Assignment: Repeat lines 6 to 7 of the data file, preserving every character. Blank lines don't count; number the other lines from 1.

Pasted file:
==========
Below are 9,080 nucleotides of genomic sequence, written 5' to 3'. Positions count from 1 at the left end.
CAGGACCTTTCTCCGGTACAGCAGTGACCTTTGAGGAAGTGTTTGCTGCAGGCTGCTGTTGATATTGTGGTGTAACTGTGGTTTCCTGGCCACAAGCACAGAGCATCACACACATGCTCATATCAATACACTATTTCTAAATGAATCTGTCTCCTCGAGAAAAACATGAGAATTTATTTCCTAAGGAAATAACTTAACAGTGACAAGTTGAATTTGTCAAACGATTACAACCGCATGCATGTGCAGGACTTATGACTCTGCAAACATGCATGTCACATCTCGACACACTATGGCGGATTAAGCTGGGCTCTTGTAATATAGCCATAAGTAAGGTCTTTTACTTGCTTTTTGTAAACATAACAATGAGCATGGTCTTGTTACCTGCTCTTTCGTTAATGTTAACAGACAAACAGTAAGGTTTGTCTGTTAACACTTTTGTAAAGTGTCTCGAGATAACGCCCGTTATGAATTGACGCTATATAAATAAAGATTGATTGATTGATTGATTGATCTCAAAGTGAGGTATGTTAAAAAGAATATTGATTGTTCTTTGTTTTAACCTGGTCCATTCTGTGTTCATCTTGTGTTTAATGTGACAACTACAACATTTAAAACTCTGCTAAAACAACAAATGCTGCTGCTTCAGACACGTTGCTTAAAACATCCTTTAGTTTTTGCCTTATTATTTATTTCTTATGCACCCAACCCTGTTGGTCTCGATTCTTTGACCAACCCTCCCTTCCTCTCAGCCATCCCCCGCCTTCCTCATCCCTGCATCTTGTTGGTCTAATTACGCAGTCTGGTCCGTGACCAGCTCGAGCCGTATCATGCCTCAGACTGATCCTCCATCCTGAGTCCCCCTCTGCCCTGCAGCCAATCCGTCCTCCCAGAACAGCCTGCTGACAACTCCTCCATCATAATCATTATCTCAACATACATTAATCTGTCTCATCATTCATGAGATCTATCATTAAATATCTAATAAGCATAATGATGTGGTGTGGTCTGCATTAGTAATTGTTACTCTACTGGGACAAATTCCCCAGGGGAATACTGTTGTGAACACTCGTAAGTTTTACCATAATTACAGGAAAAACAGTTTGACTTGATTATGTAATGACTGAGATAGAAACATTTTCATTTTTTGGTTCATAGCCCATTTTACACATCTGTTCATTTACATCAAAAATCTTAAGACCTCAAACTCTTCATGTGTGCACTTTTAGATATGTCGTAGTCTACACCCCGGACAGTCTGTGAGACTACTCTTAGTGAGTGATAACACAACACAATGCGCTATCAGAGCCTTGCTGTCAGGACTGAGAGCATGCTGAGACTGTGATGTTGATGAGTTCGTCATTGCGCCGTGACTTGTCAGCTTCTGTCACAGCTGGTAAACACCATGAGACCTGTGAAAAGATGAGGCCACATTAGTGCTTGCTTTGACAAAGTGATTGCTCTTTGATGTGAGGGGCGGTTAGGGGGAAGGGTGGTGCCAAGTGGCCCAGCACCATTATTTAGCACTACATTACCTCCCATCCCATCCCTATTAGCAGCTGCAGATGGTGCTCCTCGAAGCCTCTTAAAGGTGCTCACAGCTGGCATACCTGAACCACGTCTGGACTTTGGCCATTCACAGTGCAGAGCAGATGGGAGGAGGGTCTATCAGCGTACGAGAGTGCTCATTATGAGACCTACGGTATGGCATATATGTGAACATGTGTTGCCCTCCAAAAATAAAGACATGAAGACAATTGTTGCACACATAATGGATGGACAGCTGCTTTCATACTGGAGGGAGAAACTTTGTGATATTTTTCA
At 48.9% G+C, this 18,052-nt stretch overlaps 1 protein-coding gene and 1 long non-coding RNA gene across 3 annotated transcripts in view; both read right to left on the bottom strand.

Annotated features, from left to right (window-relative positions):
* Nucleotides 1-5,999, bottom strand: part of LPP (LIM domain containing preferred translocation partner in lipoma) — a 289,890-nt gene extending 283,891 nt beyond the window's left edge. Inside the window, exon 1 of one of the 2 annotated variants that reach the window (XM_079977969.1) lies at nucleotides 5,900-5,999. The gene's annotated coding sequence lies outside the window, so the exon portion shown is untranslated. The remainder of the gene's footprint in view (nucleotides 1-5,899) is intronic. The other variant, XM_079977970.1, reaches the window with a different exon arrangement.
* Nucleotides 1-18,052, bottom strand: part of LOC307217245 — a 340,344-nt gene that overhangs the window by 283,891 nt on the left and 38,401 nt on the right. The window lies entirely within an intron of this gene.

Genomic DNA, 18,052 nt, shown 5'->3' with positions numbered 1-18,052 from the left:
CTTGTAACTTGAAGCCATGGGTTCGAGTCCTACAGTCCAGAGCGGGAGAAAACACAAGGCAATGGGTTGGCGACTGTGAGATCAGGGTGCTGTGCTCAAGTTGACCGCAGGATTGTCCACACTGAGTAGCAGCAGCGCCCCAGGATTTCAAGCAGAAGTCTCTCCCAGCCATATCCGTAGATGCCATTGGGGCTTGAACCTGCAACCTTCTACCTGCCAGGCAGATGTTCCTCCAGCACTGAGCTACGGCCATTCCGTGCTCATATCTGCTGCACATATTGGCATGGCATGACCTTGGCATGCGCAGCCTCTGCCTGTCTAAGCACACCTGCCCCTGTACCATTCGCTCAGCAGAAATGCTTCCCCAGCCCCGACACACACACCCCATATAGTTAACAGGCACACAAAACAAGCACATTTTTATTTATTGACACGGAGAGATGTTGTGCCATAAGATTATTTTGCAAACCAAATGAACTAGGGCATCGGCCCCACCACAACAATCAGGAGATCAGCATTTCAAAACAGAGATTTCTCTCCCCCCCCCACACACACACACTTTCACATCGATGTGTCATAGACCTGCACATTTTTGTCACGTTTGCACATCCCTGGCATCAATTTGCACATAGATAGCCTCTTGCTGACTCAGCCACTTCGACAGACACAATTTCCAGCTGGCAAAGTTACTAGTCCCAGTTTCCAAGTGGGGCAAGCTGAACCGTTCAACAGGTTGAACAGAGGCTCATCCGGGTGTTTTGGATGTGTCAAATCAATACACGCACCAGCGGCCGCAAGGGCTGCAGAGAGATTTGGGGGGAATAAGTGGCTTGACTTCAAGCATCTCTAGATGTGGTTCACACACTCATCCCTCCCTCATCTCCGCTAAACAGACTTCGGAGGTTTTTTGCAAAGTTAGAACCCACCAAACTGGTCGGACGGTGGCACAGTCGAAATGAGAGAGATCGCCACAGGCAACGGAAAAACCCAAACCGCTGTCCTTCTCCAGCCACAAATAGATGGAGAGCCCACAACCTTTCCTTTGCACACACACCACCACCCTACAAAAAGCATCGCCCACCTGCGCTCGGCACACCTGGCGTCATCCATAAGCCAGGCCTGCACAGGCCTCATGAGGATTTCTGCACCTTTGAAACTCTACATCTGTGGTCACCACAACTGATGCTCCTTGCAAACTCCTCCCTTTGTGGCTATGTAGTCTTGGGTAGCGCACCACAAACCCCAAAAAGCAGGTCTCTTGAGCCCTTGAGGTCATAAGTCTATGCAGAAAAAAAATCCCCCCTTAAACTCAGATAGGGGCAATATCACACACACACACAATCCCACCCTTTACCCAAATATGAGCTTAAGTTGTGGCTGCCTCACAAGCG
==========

* Nucleotides 1-18,052, bottom strand: part of LOC307217245 — a 340,344-nt gene that overhangs the window by 283,891 nt on the left and 38,401 nt on the right. The window lies entirely within an intron of this gene.

Genomic DNA, 18,052 nt, shown 5'->3' with positions numbered 1-18,052 from the left: